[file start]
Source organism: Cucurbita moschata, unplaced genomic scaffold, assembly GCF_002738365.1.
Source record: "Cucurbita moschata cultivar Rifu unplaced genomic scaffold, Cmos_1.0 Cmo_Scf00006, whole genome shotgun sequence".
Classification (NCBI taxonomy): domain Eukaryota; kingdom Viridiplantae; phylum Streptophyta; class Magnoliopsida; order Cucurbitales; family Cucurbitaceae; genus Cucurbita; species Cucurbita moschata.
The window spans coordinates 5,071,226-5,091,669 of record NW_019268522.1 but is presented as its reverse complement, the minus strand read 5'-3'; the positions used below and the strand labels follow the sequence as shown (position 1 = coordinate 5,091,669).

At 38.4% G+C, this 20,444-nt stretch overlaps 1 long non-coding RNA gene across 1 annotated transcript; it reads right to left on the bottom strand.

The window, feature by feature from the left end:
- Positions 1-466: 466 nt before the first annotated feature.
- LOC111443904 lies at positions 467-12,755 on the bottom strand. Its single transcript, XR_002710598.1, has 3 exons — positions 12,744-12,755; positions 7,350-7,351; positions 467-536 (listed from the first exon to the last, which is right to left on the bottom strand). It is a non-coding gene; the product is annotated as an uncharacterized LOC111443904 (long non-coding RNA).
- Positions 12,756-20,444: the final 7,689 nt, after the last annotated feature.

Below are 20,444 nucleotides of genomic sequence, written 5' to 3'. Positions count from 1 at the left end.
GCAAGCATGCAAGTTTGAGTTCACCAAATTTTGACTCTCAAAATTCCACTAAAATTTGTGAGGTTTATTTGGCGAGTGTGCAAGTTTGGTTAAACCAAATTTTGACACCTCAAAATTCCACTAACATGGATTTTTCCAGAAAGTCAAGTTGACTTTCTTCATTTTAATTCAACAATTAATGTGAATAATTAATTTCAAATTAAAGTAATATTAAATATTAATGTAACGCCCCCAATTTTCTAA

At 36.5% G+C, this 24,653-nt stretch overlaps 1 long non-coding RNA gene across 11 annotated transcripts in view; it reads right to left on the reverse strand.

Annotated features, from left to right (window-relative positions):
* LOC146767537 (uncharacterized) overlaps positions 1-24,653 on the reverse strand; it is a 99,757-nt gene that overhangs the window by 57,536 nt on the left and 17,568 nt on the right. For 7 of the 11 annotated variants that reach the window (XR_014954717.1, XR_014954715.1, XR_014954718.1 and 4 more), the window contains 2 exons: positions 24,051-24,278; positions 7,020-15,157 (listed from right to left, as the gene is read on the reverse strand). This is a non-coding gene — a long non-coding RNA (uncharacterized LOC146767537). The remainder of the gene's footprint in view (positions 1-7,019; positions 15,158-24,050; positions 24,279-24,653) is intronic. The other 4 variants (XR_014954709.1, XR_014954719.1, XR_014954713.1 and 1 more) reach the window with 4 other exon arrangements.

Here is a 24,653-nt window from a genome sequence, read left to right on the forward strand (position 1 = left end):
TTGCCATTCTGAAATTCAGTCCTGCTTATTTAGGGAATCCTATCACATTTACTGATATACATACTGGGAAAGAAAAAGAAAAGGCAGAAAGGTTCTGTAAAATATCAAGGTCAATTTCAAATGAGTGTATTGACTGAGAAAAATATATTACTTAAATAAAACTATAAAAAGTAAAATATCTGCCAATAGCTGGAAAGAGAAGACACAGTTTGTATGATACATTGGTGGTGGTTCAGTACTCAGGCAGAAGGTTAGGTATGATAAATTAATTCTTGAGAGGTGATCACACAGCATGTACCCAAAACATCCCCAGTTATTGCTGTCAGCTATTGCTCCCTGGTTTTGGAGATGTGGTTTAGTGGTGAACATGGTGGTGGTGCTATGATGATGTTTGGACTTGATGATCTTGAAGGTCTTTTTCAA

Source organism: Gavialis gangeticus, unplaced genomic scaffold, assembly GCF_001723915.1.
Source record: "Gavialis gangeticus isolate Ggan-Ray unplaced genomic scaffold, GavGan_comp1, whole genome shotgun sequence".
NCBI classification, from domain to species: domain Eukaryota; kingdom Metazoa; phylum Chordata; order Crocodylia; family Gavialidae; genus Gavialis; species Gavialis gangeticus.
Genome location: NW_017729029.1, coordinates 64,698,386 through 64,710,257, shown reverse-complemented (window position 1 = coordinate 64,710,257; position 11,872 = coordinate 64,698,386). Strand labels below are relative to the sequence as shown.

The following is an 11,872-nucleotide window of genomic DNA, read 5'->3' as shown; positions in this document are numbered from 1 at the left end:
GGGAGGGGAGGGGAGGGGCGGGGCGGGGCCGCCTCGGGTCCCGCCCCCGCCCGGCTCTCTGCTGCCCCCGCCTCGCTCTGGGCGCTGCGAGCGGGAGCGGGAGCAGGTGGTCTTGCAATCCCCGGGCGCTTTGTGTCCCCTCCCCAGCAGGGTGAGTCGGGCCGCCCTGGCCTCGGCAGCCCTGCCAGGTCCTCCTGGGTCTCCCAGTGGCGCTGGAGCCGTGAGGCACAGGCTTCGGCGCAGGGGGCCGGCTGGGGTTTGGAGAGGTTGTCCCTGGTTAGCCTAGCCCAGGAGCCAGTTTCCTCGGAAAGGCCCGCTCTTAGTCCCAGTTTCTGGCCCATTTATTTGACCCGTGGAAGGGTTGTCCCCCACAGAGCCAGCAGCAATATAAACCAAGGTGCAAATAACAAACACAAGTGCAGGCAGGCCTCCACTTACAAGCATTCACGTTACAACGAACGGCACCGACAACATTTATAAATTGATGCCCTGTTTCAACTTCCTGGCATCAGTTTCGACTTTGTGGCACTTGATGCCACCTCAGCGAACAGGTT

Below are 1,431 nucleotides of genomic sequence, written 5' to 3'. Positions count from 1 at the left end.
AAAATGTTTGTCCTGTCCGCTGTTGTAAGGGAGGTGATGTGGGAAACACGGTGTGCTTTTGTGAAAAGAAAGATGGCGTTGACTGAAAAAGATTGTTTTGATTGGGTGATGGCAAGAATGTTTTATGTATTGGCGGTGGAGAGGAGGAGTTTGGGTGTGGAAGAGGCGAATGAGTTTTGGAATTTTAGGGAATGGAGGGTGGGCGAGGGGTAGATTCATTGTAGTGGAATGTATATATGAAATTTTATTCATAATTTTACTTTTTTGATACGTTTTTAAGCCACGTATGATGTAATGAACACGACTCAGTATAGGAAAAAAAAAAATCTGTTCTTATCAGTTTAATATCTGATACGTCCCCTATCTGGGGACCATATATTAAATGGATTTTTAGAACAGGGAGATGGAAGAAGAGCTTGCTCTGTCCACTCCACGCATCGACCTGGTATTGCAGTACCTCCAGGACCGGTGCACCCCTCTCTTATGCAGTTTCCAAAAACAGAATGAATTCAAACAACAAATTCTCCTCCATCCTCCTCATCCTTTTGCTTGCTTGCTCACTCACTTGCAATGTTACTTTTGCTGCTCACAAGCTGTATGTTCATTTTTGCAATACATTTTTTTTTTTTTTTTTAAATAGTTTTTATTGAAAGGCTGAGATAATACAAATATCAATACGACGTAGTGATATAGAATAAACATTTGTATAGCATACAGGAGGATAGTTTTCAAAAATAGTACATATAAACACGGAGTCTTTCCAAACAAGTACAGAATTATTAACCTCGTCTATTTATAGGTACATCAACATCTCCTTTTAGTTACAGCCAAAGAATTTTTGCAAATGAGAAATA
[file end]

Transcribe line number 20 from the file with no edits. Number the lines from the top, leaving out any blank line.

Genome location: NW_017729029.1, coordinates 64,698,386 through 64,710,257, shown reverse-complemented (window position 1 = coordinate 64,710,257; position 11,872 = coordinate 64,698,386). Strand labels below are relative to the sequence as shown.